Snapchat & Self-Esteem

I’ve been wanting to write about this subject for a while now. It amazes me how much Snapchat filters alter your face. For anyone reading who isn’t familiar with what I am talking about have a look: The first image is without filter.

Here are a few more examples:

Bigger eyes, enhanced eye color, clearer skin, longer lashes, fuller lips, thinner face, thinner and straighter nose, cheekbones, etc. You get the idea.

Most of us know at least one person who only takes selfies with Snapchat. I know a few. I remember when I first checked it out earlier this year after seeing more and more people using it and I was shocked. I couldn’t believe how dramatic some of the filters were and immediately understood why there are some individuals who only use this app. Also, Snapchat changes the filters on a regular basis and there have been some in the past that changed your face more dramatically than the ones I used here tonight.

Despite my own issues with self-esteem and insecurities I was not able to hop onto this bandwagon. I am glad I didn’t. It was just too fake for me, I wouldn’t be comfortable posting these pictures online as myself when it actually isn’t me. During my lowest times I simply just didn’t take pictures of myself. Some people don’t do that though, they do the complete opposite. I understand it though; it is an addiction.

I am reading about Snapchat and self-esteem right now. I am learning that people are actually getting cosmetic surgery done in order to look more like their filtered selfies. Apparently “55% of facial plastic surgeons in 2017 saw patients who wanted surgery to help them look better in selfies.”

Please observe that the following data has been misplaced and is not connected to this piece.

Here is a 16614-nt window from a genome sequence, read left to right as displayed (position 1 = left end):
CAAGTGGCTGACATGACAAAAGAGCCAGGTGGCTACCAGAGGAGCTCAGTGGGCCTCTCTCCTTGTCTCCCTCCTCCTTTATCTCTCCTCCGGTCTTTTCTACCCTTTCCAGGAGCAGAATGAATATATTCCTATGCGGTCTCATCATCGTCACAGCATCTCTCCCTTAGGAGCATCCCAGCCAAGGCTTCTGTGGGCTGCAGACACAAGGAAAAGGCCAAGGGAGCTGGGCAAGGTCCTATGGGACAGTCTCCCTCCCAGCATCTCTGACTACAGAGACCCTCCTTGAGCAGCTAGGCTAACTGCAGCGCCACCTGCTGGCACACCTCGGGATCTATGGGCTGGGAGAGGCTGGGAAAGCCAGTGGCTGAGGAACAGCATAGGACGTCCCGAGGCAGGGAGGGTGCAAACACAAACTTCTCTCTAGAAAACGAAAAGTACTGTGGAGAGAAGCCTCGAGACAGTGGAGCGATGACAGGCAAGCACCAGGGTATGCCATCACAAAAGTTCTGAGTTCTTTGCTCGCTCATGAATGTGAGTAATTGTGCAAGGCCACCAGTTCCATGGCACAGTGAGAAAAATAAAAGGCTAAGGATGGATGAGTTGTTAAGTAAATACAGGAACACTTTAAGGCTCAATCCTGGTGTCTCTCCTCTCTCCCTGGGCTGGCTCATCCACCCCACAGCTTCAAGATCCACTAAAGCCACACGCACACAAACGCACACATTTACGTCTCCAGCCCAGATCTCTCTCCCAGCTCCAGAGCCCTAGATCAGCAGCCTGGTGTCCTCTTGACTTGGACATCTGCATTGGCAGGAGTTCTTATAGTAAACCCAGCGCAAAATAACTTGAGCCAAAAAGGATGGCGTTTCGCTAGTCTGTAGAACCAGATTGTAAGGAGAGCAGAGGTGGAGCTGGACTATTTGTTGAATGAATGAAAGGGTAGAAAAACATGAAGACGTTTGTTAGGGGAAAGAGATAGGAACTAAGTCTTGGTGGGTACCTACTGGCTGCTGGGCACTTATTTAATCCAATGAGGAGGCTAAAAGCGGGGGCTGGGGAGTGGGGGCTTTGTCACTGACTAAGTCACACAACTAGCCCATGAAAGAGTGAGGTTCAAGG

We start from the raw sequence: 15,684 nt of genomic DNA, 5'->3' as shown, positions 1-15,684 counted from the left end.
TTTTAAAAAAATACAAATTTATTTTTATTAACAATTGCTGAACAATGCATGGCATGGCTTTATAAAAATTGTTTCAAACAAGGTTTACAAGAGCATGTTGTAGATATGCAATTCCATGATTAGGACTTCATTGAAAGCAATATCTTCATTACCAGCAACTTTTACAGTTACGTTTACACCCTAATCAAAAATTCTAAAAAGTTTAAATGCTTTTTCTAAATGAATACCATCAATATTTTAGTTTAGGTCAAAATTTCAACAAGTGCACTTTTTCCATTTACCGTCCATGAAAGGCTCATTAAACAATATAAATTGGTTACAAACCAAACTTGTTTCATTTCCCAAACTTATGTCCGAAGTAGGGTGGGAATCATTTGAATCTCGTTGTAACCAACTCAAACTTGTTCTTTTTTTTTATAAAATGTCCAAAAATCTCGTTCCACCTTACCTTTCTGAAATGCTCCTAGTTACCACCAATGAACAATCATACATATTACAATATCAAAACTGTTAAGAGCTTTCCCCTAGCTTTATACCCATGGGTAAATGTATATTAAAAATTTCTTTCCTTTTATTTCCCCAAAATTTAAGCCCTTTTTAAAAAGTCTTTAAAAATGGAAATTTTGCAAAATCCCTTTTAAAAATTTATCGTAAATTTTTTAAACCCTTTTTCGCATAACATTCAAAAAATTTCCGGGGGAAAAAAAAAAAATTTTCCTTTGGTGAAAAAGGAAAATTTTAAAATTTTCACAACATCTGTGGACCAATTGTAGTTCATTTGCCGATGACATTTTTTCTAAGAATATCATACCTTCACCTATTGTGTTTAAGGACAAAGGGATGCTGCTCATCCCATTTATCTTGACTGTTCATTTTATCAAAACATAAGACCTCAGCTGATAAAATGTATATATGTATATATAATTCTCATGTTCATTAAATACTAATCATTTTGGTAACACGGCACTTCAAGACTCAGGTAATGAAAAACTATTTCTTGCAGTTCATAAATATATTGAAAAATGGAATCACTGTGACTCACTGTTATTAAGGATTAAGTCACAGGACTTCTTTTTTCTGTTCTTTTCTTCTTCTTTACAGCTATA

In general, I am not opposed to plastic surgery to boost self-esteem. Particularly, if it’s something that has bothered the person for all of their life like large noses, birth marks, scars, bad skin, etc. What makes me uneasy though is the filters role in increasing self-esteem issues. Also, children and teenagers use these apps too. Young impressionable minds that already have issues finding and accepting themselves…

This article points out how people are no longer just comparing themselves to celebrities, they are comparing themselves…to their filtered selves. And of course we have always, in general, compared ourselves to each other. However, it’s unfair to you to compare yourself with another person’s or your own enhanced photo. Looking at your enhanced face constantly will, without a doubt, have psychological consequences. You are forcing yourself to look at yourself, yet, it isn’t you. This will affect your brain and self-perception.

People use face-enhancing apps to make themselves feel better, but just like a drug, the pleasure and boost is immediate and short-lived, and the negative consequences can be more long-lasting and damaging.

P.S. I never found the animal filters cute. I also find it silly to pose “sexy” with the pout and yet have a big dog nose and ears. When I see people like this I don’t take them seriously. Maybe I am just a cranky old lady though? I am old fashioned in some ways…

Here are two more filtered photos I had taken earlier this year when I was originally going to write on this subject… Look how cute I am! 😉

Goodnight

xxx

Other reads:

Snapchat Was Ruining My Self-Esteem

The Unexpected Reason Snapchat’s ‘Pretty’ Filters Hurt Your Self-Esteem